The Association of Liberian Journalists in the Americas (ALJA) says while it welcomes Liberia’s President, George Weah’s manifested interest in the education of the country’s youths, it is urging the administration to quickly identify the source of funding for the recently announced tuition free policy for undergraduate students across public universities and colleges.
The Association, in a press release issued on Monday, October 29, 2018, said in these dire economic times, the President has a responsibility to clearly articulate the financial implications and long-term sustainability of a policy that affects thousands of undergraduate students in the country.
“In the absence of this,” ALJA said, “the President’s pronouncement should be considered a political gimmick.”
According to ALJA, the pronouncement appeared to be spontaneous and meant to garner political support for the President and the CDC led government amongst the disadvantaged student populace of Liberia.
ALJA said “the October 24, 2018, pronouncement was an off the cuff action because it is not sustainable.”
ALJA said it opposes the pronouncement because the President and political advisors failed to factor in the costs associated with undergraduate education in today’s Liberia.
The Association further noted that Mr. Weah’s tuition free announcement sounds plausible, but neither he nor the Liberian government has the monetary and logistical supports for the realization of the policy.
ALJA wondered how the President and the CDC administration will fund such an undertaking after he, on January 22, 2018, while delivering his first legislative agenda to the 54th National Legislature of Liberia, declared publicly that the Liberian economy is broken and by extension the government.
Then ALJA recalled, the President declared “This is plain to see for we are all affected by it: our economy is broken, our government is broke, our currency is in free fall, inflation is rising and unemployment is at unprecedented high, and our foreign reserve is at an all-time low.”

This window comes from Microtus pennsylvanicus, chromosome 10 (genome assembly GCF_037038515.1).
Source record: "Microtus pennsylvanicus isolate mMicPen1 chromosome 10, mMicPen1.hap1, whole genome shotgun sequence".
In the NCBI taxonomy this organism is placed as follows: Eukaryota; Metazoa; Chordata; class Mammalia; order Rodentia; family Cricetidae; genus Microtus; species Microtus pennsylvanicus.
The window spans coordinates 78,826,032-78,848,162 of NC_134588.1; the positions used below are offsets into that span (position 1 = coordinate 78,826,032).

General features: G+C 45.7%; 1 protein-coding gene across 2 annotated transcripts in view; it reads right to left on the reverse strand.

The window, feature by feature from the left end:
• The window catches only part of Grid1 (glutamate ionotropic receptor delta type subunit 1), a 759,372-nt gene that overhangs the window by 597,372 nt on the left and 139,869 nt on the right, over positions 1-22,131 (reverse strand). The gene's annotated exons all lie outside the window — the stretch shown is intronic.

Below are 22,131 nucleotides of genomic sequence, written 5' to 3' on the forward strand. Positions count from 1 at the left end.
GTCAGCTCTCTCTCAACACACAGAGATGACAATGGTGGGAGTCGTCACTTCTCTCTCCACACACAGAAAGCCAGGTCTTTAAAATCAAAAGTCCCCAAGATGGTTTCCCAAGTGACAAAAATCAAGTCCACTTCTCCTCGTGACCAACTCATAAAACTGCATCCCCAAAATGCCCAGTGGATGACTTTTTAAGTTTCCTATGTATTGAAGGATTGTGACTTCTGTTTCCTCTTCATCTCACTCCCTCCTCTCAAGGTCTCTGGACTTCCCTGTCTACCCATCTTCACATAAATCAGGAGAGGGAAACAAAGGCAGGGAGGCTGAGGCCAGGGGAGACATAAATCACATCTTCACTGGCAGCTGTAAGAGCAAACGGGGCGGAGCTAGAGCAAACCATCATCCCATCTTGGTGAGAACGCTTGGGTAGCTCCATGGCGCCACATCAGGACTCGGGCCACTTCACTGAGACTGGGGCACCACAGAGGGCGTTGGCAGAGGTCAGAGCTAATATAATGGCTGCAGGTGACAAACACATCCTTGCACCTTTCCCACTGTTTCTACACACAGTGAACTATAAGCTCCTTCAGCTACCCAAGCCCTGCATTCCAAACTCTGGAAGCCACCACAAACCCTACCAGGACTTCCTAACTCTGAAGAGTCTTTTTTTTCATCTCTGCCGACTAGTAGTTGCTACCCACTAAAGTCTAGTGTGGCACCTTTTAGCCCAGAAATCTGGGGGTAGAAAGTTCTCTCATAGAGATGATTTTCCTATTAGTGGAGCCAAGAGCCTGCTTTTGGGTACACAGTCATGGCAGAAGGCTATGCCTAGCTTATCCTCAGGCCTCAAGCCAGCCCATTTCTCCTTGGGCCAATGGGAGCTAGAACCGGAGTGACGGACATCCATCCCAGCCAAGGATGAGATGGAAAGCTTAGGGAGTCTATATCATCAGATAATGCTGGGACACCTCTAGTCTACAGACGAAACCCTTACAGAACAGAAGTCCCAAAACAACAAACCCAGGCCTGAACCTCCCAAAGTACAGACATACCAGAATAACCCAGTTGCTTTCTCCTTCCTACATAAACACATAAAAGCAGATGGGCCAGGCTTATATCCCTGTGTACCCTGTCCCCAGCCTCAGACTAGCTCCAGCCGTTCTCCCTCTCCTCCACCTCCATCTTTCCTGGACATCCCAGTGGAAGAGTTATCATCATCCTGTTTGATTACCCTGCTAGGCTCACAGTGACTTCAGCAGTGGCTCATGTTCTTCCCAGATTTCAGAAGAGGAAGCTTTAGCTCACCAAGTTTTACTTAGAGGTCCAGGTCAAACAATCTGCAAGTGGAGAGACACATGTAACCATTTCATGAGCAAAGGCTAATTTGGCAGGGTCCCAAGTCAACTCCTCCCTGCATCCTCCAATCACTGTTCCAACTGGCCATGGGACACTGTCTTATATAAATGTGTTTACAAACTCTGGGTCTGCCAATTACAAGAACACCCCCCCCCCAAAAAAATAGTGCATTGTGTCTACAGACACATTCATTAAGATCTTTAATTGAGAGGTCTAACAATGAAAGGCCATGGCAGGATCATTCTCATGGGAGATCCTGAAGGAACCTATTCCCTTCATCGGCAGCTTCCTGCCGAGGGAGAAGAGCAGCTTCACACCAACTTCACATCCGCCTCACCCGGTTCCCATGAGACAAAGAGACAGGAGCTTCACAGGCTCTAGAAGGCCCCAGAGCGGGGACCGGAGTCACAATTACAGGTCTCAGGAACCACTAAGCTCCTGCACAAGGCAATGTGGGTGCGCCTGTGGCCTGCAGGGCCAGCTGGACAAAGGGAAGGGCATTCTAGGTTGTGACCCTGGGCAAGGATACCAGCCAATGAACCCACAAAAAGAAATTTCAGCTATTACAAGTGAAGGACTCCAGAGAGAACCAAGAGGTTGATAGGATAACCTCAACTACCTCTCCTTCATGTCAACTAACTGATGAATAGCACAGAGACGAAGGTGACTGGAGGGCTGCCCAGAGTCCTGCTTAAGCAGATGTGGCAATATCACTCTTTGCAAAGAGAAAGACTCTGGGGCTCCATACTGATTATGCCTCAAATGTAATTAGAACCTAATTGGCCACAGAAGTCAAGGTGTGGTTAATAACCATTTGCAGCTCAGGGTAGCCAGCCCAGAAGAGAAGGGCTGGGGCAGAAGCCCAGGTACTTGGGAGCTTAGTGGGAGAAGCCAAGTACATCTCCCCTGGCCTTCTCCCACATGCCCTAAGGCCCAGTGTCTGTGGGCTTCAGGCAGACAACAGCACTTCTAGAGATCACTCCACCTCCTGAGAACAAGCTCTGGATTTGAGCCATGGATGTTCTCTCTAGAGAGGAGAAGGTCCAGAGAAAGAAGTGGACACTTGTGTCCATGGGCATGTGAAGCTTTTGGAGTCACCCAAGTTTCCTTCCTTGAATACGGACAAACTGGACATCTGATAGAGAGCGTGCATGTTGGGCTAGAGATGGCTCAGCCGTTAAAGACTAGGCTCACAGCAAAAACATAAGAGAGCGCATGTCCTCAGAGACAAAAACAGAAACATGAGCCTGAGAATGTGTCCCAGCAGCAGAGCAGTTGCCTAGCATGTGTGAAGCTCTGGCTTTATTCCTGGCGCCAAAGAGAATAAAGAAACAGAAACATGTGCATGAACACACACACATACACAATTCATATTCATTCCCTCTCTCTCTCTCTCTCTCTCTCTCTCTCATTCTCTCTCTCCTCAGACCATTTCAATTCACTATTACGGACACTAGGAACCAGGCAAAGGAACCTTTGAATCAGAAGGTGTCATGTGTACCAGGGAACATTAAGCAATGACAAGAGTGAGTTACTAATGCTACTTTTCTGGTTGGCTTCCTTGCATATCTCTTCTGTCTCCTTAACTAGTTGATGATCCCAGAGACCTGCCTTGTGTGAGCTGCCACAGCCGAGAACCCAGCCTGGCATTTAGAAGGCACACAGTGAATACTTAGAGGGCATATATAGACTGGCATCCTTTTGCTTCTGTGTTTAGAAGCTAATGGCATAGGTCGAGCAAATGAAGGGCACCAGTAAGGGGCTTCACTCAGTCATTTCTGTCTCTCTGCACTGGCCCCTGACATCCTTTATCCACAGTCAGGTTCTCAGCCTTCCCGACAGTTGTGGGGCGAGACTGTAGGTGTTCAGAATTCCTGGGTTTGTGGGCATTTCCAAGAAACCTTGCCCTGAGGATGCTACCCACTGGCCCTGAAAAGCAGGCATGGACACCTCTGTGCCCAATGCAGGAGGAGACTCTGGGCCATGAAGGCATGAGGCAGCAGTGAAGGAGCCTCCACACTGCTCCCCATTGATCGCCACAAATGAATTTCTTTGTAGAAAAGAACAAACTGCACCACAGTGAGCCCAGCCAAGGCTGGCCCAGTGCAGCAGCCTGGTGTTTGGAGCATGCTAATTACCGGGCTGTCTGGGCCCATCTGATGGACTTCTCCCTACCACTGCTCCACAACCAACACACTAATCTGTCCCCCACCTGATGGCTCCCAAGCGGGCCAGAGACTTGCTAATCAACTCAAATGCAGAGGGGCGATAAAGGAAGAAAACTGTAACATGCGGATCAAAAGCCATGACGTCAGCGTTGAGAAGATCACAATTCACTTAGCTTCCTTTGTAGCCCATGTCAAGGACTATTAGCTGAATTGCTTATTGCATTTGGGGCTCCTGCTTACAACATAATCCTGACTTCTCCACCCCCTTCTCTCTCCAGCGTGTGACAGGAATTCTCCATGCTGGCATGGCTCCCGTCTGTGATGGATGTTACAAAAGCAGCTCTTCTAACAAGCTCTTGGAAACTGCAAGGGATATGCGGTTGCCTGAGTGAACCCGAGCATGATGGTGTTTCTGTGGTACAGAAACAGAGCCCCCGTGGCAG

ALJA further asserted, in a statement that in the midst of the reported financial crisis, it is preposterous for President Weah and the Liberian government to initiate an undergraduate tuition free policy.
The Association further noted that it is paradoxical for the President and the CDC administration to herald a tuition free policy for undergraduate students at public universities while at the same time underfunding public education in the country.
The Americas based Liberian journalists maintained that of the more than US 570 million dollars approved national budget for the 2018/2019 fiscal year, the Liberian government allocated a little over US 85 million dollars for public education.
ALJA said more than US 51 million dollars of the money apportioned covers salaries while nearly US 11 million dollars goes toward goods and services.
The Association noted that as a result of the Liberian government’s lukewarm support to public education, most public institutions of learning in Liberia including the University of Liberia and Tubman University are in financial woes.
ALJA said in the wake of the prevailing situation, most public schools, colleges and universities remain understaffed, ill-equipped and inefficient in meeting the educational needs of students and the country as a whole.
The Association said to keep afloat most public universities and colleges including the University of Liberia rely heavily on the minimum tuitions and fees they generate from students for operational cost.
Meanwhile, ALJA says while it is not opposed in principle to the idea of ameliorating some of the cost associated with undergraduate education in the country, the Liberian government has consistently demonstrated an inability to be financial prudent which makes the President’s policy difficult if not impossible to achieve.
The Association added that unless President Weah’s “ill-advised announcement is given a sober reflection, it has the propensity of further eroding learning at public universities in Liberia.”
The Association emphasized that the funding of public education in Liberia goes beyond political ploys aimed at gaining popularity at the expense of the poor.
“It requires sustained efforts, planning, resources and political will,” said the ALJA statement, signed by Akai Akasu Awuletey Glidden, Secretary General; and approved by Moses D. Sandy, President.
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